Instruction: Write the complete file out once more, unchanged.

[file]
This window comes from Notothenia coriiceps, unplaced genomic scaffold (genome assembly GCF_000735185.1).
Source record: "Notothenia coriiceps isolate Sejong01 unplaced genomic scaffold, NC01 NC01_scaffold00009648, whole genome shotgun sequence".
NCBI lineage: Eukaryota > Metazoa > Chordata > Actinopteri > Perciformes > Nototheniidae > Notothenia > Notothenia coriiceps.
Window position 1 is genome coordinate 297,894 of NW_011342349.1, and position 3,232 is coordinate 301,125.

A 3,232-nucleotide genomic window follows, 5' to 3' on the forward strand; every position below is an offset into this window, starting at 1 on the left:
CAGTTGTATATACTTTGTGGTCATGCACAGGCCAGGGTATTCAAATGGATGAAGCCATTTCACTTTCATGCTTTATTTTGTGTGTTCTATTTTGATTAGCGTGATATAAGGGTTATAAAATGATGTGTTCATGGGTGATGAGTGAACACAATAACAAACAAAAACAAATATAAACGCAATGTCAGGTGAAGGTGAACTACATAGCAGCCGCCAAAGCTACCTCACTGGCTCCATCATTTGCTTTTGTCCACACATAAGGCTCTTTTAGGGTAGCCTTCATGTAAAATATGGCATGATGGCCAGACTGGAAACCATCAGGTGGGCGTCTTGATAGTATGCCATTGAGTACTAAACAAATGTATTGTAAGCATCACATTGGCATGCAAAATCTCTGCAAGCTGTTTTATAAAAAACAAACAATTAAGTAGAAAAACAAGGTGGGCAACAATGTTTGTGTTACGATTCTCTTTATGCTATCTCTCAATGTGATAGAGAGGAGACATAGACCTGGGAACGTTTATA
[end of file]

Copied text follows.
This window comes from Notothenia coriiceps, unplaced genomic scaffold (genome assembly GCF_000735185.1).
Source record: "Notothenia coriiceps isolate Sejong01 unplaced genomic scaffold, NC01 NC01_scaffold00009648, whole genome shotgun sequence".
NCBI lineage: Eukaryota > Metazoa > Chordata > Actinopteri > Perciformes > Nototheniidae > Notothenia > Notothenia coriiceps.
Window position 1 is genome coordinate 297,894 of NW_011342349.1, and position 3,232 is coordinate 301,125.

A 3,232-nucleotide genomic window follows, 5' to 3' on the forward strand; every position below is an offset into this window, starting at 1 on the left:
CAGTTGTATATACTTTGTGGTCATGCACAGGCCAGGGTATTCAAATGGATGAAGCCATTTCACTTTCATGCTTTATTTTGTGTGTTCTATTTTGATTAGCGTGATATAAGGGTTATAAAATGATGTGTTCATGGGTGATGAGTGAACACAATAACAAACAAAAACAAATATAAACGCAATGTCAGGTGAAGGTGAACTACATAGCAGCCGCCAAAGCTACCTCACTGGCTCCATCATTTGCTTTTGTCCACACATAAGGCTCTTTTAGGGTAGCCTTCATGTAAAATATGGCATGATGGCCAGACTGGAAACCATCAGGTGGGCGTCTTGATAGTATGCCATTGAGTACTAAACAAATGTATTGTAAGCATCACATTGGCATGCAAAATCTCTGCAAGCTGTTTTATAAAAAACAAACAATTAAGTAGAAAAACAAGGTGGGCAACAATGTTTGTGTTACGATTCTCTTTATGCTATCTCTCAATGTGATAGAGAGGAGACATAGACCTGGGAACGTTTATA